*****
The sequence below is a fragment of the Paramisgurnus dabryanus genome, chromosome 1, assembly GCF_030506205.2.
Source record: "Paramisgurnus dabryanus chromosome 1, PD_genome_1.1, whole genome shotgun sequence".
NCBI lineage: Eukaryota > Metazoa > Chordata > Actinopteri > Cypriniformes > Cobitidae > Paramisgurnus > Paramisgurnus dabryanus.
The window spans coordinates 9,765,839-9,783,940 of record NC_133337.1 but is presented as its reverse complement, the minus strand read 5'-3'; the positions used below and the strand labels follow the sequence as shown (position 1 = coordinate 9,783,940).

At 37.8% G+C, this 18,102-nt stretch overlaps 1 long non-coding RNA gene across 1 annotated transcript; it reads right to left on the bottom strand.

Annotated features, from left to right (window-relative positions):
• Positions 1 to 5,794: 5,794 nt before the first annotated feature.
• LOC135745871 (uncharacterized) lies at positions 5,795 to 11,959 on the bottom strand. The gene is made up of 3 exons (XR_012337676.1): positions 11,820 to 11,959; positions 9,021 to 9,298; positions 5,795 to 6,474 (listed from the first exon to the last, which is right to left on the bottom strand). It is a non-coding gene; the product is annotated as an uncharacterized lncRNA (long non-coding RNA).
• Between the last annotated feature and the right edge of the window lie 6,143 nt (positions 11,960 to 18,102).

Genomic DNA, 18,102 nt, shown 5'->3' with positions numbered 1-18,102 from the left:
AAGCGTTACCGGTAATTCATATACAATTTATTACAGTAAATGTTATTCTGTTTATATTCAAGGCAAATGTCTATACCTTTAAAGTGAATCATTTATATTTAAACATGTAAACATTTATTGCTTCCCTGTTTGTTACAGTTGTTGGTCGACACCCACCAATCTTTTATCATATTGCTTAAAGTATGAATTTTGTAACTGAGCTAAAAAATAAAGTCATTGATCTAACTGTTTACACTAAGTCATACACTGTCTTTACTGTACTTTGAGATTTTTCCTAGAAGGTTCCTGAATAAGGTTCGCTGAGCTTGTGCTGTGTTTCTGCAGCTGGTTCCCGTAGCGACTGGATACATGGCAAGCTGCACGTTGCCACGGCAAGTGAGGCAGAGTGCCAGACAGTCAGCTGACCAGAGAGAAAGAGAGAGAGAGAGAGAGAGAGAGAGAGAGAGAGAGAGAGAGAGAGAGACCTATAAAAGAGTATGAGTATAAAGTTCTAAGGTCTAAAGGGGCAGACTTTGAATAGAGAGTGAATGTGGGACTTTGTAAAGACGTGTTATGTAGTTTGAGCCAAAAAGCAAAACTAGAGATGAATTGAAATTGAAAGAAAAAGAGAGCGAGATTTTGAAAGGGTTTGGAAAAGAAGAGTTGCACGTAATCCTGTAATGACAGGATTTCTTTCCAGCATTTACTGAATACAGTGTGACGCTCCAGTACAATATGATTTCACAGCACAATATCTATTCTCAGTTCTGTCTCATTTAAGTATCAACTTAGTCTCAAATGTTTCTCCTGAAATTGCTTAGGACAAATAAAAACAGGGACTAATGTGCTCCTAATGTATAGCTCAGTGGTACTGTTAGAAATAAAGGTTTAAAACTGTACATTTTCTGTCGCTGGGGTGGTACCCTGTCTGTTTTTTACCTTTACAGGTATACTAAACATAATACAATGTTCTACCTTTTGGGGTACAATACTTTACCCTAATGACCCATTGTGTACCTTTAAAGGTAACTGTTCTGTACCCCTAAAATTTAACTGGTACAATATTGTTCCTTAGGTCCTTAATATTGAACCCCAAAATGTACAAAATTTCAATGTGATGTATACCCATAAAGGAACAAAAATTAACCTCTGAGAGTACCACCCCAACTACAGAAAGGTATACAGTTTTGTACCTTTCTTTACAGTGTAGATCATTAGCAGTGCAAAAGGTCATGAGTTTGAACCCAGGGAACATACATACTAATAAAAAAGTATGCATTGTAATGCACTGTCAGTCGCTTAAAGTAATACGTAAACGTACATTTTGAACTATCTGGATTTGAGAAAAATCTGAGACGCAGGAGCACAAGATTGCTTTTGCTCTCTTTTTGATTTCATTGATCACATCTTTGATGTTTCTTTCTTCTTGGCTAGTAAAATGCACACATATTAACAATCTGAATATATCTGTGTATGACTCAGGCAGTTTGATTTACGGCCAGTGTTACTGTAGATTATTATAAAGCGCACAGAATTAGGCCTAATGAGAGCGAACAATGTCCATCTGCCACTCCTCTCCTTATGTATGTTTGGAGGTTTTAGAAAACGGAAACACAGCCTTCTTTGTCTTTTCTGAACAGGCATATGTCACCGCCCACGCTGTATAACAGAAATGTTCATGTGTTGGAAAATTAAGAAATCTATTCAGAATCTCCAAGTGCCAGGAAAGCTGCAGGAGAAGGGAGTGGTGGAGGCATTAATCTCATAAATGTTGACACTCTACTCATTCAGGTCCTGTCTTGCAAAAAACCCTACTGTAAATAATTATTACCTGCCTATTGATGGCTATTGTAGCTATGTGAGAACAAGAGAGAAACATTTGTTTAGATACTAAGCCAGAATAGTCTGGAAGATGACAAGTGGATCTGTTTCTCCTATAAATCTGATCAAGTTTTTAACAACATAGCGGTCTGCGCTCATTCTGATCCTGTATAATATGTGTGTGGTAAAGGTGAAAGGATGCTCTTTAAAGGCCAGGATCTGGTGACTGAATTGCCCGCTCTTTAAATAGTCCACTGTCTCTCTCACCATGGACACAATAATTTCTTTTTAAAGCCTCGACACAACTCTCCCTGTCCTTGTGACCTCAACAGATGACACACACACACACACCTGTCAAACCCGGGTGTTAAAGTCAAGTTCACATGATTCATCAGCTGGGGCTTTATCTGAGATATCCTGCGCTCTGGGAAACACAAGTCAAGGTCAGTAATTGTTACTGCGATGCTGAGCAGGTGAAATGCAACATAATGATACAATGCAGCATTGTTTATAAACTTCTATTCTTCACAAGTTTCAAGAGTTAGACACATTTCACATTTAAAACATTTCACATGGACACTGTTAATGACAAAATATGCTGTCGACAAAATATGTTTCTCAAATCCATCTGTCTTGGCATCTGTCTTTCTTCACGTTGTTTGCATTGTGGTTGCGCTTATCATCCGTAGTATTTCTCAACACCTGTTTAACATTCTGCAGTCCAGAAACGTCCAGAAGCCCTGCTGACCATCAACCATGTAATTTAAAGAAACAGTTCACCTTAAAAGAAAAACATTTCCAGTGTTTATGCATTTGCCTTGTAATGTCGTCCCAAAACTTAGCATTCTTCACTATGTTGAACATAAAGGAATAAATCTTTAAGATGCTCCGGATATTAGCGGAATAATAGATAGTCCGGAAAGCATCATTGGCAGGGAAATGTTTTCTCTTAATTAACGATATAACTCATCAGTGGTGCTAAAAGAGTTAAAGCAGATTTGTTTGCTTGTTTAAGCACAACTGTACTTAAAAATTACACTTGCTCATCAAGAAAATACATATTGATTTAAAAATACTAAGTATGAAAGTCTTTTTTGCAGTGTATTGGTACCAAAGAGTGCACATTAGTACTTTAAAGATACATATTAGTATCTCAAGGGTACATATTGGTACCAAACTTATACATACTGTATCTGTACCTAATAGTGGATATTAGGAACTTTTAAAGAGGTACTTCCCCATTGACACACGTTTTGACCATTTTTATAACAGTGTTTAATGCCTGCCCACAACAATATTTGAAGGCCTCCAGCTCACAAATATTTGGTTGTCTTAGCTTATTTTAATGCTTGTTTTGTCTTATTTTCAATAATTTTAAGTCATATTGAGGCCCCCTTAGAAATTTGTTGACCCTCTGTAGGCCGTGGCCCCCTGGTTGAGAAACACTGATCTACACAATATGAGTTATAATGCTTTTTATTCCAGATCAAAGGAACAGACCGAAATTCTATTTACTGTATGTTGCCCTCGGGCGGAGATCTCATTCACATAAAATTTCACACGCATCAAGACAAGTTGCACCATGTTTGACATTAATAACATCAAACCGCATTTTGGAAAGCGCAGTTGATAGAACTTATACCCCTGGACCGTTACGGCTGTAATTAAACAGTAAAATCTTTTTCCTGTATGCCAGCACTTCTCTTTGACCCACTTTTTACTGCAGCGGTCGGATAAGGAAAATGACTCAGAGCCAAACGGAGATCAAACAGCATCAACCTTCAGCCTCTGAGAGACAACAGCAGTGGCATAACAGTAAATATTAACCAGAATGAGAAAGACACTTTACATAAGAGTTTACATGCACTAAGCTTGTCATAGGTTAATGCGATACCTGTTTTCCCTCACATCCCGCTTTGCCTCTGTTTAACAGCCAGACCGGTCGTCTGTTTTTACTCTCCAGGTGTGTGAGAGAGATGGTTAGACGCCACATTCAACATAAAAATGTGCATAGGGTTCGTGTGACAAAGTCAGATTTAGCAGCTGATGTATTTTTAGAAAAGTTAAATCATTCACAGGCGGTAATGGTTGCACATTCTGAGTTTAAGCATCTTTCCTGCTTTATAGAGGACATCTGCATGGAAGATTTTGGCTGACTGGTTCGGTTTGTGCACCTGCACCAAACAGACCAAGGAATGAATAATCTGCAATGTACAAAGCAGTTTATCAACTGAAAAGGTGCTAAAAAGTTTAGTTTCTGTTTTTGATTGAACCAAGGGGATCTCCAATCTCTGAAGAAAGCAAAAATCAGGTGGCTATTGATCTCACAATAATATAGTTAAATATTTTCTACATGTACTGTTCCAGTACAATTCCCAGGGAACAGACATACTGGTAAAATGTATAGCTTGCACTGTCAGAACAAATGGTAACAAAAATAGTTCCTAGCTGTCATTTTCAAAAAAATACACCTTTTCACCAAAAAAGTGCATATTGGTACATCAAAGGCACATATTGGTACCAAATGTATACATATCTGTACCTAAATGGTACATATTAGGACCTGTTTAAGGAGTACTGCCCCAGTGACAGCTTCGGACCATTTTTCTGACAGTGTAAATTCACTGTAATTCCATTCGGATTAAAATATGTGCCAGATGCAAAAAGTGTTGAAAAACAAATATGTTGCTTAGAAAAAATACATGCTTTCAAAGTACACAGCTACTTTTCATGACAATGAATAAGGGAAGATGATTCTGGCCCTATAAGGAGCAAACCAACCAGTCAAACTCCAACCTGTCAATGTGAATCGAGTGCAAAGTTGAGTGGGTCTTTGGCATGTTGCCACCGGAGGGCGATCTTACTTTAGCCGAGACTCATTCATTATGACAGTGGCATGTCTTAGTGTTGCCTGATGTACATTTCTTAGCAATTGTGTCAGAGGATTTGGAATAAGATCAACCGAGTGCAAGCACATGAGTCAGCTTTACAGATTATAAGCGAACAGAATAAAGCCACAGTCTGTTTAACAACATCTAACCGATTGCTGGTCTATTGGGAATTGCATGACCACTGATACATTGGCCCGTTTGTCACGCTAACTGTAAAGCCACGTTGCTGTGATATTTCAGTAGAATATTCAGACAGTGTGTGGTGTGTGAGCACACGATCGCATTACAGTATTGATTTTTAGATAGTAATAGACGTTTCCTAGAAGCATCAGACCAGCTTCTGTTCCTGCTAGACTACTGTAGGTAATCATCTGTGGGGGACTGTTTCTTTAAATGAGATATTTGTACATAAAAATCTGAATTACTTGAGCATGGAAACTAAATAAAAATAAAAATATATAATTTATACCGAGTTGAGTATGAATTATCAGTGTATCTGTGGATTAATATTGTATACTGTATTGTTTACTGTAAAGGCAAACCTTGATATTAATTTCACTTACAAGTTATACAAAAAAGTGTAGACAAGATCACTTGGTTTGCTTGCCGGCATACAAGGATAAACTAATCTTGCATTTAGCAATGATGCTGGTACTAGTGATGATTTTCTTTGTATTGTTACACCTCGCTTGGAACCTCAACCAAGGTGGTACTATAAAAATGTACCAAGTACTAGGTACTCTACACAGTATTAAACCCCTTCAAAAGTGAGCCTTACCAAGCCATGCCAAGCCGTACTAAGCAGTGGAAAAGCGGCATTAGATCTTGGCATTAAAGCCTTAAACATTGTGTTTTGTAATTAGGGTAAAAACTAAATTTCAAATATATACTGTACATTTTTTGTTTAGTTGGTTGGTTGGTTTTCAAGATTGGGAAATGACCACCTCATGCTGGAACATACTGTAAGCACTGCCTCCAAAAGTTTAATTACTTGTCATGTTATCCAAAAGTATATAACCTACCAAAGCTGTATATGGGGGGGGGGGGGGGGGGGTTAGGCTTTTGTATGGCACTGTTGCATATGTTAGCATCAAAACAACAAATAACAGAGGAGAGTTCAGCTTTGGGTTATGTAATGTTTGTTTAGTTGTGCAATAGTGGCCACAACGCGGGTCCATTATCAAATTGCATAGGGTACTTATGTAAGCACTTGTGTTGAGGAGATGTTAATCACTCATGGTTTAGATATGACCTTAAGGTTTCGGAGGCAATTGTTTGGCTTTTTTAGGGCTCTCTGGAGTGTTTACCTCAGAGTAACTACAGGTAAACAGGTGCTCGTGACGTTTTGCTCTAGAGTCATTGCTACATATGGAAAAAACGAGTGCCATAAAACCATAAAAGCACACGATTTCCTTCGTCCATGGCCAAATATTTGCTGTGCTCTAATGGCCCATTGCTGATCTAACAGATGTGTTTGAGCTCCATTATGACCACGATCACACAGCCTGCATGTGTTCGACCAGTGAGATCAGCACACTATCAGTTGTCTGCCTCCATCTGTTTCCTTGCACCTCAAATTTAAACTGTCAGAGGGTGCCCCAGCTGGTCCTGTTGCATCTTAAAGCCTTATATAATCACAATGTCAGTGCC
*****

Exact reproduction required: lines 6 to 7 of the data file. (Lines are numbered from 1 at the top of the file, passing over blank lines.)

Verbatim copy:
Annotated features, from left to right (window-relative positions):
• Positions 1 to 5,794: 5,794 nt before the first annotated feature.